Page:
When Marissa Mayer took over as CEO of Yahoo last year there was some hope that she would bring more focus to a company that had long been adrift and without clear goals. Wired’s Ryan Tate, however, notices that Yahoo under her reign has actually become “more bloated” by paying $1.1 billion for blogging service Tumblr and $30 million for news digest app Summly. What’s more, the company has put itself in the mix to buy a stake in Hulu by reportedly bidding between $600 million and $800 million, so it doesn’t seem as though the company exactly has a laser-like focus on one particular area these days. More →
So how much will it take for Yahoo to buy itself a stake in Hulu? According to a new report from AllThingsD, at least $600 million. Citing “numerous sources close to the situation,” AllThingsD reports that Yahoo is bidding between $600 million and $800 million for Hulu, a range that reflects the fact that Yahoo “has proposed several different prices based on a variety of circumstances” including “the length of the licensing rights for content and how much control the programming companies selling Hulu have over their media.” More →
Yahoo is apparently determined to show that it can do more than pay $1.1 billion for a bunch of teenage girls’ blogs. Unnamed sources tell Bloomberg that Yahoo has submitted an offer to buy video streaming website Hulu, a sign that the company is still considering ways to counter the enormous video streaming clout that Google now holds with YouTube. Yahoo was interested in buying a majority stake in French video streaming website Dailymotion earlier this year but that deal fell apart after the French government reportedly threatened to block it. In making an official bid for Hulu, Yahoo will be competing with Time Warner Cable, which is considering buying a 33% equity stake in the company. It’s unknown at this point whether Yahoo’s bid for Hulu will just be for a similar shared stake or if it plans to be more aggressive and buy a majority stake in the firm.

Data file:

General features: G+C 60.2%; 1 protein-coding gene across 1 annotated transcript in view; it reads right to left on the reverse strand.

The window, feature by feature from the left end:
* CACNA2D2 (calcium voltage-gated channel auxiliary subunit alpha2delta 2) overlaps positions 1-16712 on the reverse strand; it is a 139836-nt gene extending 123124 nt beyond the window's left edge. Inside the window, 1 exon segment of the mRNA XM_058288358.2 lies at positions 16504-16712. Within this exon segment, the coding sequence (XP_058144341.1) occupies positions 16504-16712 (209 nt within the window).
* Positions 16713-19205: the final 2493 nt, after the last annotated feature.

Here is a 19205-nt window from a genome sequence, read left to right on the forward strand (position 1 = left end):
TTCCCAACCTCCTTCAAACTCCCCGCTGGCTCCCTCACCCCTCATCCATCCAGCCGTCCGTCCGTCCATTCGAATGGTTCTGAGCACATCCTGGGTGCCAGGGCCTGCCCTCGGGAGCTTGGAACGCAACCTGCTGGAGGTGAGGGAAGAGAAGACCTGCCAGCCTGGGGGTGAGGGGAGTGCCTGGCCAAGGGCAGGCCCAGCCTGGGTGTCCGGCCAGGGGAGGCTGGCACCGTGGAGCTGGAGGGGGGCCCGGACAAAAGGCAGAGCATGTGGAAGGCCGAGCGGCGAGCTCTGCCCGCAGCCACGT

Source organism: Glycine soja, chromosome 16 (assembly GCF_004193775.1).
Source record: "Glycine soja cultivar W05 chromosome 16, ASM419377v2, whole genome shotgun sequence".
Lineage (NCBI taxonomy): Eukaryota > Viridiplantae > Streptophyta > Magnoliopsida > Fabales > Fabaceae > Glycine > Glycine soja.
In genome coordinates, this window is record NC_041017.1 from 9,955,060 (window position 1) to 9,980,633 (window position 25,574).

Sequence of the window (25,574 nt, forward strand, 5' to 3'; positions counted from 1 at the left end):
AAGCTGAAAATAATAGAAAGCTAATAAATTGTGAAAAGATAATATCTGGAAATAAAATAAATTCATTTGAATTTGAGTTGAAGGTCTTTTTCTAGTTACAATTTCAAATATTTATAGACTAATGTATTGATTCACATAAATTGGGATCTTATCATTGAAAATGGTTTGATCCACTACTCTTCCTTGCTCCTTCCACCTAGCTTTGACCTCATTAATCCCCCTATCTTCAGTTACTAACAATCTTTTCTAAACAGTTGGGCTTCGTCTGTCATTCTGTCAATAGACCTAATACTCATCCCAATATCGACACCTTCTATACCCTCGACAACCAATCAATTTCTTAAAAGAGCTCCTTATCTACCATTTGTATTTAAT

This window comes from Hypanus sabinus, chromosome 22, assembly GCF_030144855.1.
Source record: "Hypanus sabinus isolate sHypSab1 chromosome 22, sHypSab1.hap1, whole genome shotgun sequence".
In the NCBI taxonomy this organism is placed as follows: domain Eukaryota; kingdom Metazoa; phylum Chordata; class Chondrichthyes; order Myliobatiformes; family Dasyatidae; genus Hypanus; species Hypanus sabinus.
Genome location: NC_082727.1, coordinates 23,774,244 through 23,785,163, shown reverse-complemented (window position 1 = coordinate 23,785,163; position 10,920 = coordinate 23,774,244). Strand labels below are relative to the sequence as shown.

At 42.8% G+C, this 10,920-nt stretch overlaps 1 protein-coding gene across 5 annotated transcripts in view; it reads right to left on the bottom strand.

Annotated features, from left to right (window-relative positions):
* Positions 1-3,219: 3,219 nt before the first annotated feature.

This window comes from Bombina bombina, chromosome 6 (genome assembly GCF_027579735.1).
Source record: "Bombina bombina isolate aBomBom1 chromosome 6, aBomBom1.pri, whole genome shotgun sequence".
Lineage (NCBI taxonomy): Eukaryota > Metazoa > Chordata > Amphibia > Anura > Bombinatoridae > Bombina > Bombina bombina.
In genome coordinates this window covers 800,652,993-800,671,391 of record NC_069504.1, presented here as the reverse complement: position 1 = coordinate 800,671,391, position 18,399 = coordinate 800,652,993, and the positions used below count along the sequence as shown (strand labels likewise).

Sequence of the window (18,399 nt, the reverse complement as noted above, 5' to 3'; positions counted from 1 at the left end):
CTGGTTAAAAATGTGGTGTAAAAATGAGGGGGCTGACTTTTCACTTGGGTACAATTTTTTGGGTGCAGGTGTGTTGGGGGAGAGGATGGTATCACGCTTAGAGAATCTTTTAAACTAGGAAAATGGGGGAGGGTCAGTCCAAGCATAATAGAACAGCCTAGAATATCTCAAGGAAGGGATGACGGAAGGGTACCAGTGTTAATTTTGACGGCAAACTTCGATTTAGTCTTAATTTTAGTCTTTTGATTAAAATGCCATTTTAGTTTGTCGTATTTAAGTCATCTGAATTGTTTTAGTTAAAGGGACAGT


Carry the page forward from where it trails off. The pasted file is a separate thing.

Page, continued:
Yahoo turned some heads this week when it announced that it was paying $1.1 billion to buy blogging platform Tumblr, but this isn’t the first time it has spent at least $1 billion to acquire another company. As NPR points out, Yahoo has bought several companies over the past 15 years that it has valued at $1 billion or higher, including most famously its $3.7 billion acquisition of GeoCities in 1999. Other failed Yahoo acquisitions include the $5.7 billion it paid for multimedia website Broadcast.com and the $1.63 billion it paid for search advertising pioneer Overture. In fact, all of these acquisitions make the $30 million that Yahoo paid for Flickr back in 2005 seem like a relative success story, since Flickr is still an operational service that the company is still pouring resources into. That said, when Flickr is seen as the best-case scenario for a Yahoo acquisition, it’s easy to see why Tumblr users are nervous.
After a number of newspapers and blogs wrote about Yahoo’s now-confirmed $1.1 billion acquisition of popular blogging platform Tumblr, users were angry. The world has no idea what Yahoo has in store for Tumblr, of course, but the Internet giant’s reputation has many users worried. So much so, in fact, that some have already begun to defect. According to WordPress CEO Matt Mullenweg, Tumblr users are switching to WordPress in droves. In a recent blog post, Mullenweg says WordPress typically imports between 400 and 600 Tumblr posts per hour, but during a one-hour period on Sunday as news of the imminent deal spread, that figure climbed to 72,000. Yahoo confirmed the $1.1 billion deal on Monday, and it is expected to announce further details during a press conference in New York on Monday evening. Yahoo’s full press release announcing the acquisition follows below. More →
Yahoo has apparently had enough of Bing powering its searches. An unnamed source tells The Wall Street Journal that Yahoo has been “quietly trying to find a way out of its struggling Web-search partnership with Microsoft… but has so far failed in that effort.” The Journal’s source says that Yahoo CEO Marissa Mayer, a former Google executive, has been trying to free the company from the search deal ever since she took over last year but that Microsoft has been unwilling to cooperate. Mayer wants to scrap Yahoo’s Bing deal because “Yahoo’s revenue per search has been worse under the Microsoft deal than when it operated its own Web-search technology and advertising system,” the Journal writes.